So, a long time ago I passed the N2. It has actually been awhile since I’ve taken the JLPT because to be honest, I had reached the level I need to be at in order to do what I need to do. At the N2 level, you can understand most reading materials and the majority of situations that you might find yourself in. I tried the N1 a few times and did okay, but didn’t pass, and with my free time becoming increasingly more scarce, I decided to move on to other things.
But that doesn’t mean I’ve been slacking off. On the contrary, without a countdown to a test to worry about, I’ve been able to do more experimenting with my studies and to see what works and what doesn’t. And I’ve been working on projects that require me to use and interact with Japanese on a daily basis, so I’ve gotten a lot of real world experience with it as well. I would like to go back to taking the test sometime in the future, but I’m not sure when that will be.
In the mean time, I’ve been asked to take part in a large project for N5 test takers. The sheer volume of work that needs to be done for it will keep me busy for a good amount of time. I’ll be working my way through all the N5 material I can get my hands on. I think the prospect of doing all that would make most people bored sick, but for me it should be a lot of fun to really delve into all the small intricate details of all the grammar points. Over the next few months, you’ll most likely see a few articles on my thoughts on N5 as I burying myself in the research.
Mastering N5 seems like a ridiculously easy task for someone who has been using the language for well over 10 years and it is in a way. I think the average person with concentrated regular studying could pass the test in 9 months. If they were really determined, you might be able to shorten that to 6 months or if you want to go about it in a more leisurely pace around a year. But mastering a test, knowing the content well enough to easily get a perfect score, 満点, is a little something else entirely. And that is going to be my goal over the next few months.
Amazingly, with just a few tools to work with, the N5 test writers can come up with a good number of devilish questions to test your knowledge of particles, and other grammar points. You can even see the beginnings of what the higher levels will look like. There are listening exercises that twist and turn. There are questions that seem to test your ability to do mental arithmetic, and there are a few nuances you need to be familiar with.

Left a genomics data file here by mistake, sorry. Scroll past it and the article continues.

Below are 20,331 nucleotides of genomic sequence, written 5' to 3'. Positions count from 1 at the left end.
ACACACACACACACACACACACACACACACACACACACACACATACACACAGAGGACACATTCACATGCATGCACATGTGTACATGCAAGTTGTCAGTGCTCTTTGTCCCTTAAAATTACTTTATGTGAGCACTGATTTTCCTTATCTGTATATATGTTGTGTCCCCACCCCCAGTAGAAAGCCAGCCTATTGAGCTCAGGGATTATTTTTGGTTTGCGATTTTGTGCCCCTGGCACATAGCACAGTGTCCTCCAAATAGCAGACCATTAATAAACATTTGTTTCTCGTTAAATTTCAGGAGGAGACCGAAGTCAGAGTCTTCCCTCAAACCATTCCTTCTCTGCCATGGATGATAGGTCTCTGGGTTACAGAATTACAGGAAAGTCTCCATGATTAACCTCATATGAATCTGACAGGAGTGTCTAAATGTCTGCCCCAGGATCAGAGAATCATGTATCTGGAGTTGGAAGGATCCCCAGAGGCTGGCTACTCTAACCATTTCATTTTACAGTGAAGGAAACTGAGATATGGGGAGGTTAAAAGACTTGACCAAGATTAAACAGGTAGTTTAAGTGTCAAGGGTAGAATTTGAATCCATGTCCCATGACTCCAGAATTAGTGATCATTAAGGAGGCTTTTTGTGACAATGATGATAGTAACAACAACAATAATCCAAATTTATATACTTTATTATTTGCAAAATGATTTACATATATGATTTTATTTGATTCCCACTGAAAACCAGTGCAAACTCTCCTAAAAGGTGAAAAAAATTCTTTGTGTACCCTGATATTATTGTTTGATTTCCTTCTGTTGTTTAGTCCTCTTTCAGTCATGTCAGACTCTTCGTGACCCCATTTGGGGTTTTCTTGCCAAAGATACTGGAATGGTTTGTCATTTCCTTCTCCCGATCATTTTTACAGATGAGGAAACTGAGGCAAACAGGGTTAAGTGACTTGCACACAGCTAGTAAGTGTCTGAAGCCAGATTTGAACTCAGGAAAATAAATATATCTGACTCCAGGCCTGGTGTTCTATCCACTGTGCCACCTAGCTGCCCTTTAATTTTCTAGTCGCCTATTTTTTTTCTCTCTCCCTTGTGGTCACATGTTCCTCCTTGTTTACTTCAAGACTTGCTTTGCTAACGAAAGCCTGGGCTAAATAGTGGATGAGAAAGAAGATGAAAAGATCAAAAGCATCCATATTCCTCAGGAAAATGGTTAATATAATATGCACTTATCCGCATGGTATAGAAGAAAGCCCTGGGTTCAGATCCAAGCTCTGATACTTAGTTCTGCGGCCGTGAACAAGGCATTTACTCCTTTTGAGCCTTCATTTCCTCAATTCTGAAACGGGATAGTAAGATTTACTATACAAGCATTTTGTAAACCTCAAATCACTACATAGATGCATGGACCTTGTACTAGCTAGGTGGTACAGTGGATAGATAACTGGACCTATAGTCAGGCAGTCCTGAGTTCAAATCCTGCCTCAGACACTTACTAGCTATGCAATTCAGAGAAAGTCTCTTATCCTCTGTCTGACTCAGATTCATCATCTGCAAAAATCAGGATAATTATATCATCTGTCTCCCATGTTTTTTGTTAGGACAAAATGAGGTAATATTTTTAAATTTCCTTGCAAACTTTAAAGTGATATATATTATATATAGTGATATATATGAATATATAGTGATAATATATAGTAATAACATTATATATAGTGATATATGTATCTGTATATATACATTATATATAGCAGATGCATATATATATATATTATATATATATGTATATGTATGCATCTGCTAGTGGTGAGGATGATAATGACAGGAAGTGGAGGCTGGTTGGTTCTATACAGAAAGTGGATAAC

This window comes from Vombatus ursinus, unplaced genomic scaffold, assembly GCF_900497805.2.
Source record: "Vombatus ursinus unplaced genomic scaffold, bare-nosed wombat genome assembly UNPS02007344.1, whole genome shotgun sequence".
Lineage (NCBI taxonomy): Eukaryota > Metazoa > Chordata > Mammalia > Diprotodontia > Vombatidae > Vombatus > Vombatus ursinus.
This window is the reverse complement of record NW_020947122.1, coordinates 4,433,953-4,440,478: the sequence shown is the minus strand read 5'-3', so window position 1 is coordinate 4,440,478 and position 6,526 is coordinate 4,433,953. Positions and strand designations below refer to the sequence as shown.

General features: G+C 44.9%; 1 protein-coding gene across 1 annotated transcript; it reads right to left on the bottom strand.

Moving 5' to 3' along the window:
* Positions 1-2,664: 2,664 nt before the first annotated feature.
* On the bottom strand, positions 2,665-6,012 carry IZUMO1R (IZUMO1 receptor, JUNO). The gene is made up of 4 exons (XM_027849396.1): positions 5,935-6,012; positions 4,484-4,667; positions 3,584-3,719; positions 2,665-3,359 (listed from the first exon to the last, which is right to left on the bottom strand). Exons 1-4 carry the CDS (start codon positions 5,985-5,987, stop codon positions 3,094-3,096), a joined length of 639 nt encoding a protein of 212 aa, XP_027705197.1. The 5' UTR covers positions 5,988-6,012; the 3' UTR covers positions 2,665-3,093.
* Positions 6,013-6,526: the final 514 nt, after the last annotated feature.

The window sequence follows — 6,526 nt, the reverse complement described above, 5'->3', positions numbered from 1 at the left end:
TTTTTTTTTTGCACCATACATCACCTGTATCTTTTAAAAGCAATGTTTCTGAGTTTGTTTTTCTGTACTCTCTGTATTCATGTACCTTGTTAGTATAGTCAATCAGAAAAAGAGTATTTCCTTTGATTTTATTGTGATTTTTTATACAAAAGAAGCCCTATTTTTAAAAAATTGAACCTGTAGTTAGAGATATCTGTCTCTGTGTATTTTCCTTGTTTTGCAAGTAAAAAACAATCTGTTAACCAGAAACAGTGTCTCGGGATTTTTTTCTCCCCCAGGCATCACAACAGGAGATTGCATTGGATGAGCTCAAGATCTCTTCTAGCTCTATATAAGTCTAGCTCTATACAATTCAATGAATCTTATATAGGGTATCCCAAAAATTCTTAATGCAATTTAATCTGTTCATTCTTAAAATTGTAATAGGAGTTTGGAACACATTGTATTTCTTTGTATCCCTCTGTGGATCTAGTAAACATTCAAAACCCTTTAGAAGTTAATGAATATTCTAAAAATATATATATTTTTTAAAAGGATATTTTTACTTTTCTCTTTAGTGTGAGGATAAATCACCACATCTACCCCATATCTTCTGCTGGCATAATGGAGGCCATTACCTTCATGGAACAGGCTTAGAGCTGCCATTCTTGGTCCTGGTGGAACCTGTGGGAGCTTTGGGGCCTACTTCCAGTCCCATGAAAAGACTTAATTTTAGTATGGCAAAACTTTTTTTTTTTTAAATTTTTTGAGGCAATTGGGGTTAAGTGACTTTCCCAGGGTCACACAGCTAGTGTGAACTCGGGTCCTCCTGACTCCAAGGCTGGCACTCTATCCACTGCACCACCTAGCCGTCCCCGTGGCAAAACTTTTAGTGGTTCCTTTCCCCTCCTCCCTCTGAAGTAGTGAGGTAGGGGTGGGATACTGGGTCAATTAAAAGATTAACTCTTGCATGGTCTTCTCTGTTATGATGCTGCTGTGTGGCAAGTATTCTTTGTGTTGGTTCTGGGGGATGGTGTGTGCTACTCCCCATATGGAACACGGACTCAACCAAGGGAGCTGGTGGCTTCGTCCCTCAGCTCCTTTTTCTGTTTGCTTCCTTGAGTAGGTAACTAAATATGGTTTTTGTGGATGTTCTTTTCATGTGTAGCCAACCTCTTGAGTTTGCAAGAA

And yes, I am in fact learning and picking up small details here and there. For instance, I never really realized all the uses of the を particle. Of course, you can use it to mark the object. But, you can also use it to mark the thing you are ‘passing through’ like the following:
I guess I knew this on some level, but I always thought of it as you were doing the ‘leaving’ to the ‘house’ and so you would use the を particle. It made sense at the time I guess, but knowing all the meanings has allowed me to use it more easily, with a variety of situations.
Going back to the Basics
Reading the Dictionaries of Japanese Grammar back to back without doing a lot of real world practice would probably be one of the most boring things you could do for yourself. And would probably be a waste of time anyway because there is no way you can simply retain all that information and use it. Your brain needs at least some practice in order for it to all settle in.
but it does pay off to be extremely curious and try to see as many examples as you can of a particular grammar point, especially if it isn’t something immediately obvious to you. What makes a good learner a lot of times is the ability to ask the right questions and be curious about something. I feel like learning something that you are not actually curious or interested in leads to the new knowledge simply bouncing off and not really sticking with you.
This is why it can be quite tough to pass the higher levels (N3+) if you simply just study the published grammar books that geared toward the test. Those kinds of books tend to not create as much curiosity as reading a good book for example. You want to understand the book, so you can get into the story, but you can’t really say that about the grammar book.
I think it’s important to keep asking yourself questions about the grammar, even the grammar that you think you have mastered. This is especially true at the higher levels where obscure use starts to come into play. There are, in fact, questions on the N1 that cover the use of は and が because some of the more difficult usage only comes into play with rather long and complicated sentences that you can’t write at the lower levels.
Keep Moving Forward
This isn’t to say that you should linger in the past. The best way to learn a language is to learn what you are going to use, or what is important for you. So, if reviewing a particular grammar point is important to you at this moment, take the time to go back and read up on it. The Dictionaries of Japanese Grammar I mentioned earlier are perfect for that. They are well-organized and lay out all the uses of a particular point with some clear examples.
A common question I get is about test takers that have just passed or just failed the test and are wondering if they should try the next level, or try to get a perfect score. I really don’t believe in mastering a particular level before jumping to the next. In my opinion, you should keep moving to the top and then try to fill in the holes later. It’s more valuable to have an N2 or N1 then to have a perfect N3 score. However, if you have the time, a slow steady pace could be a good option.
How about you?
How are your studies going? Did you change something after taking the test? Let me know in the comments.
Photo by Ruko Fotografie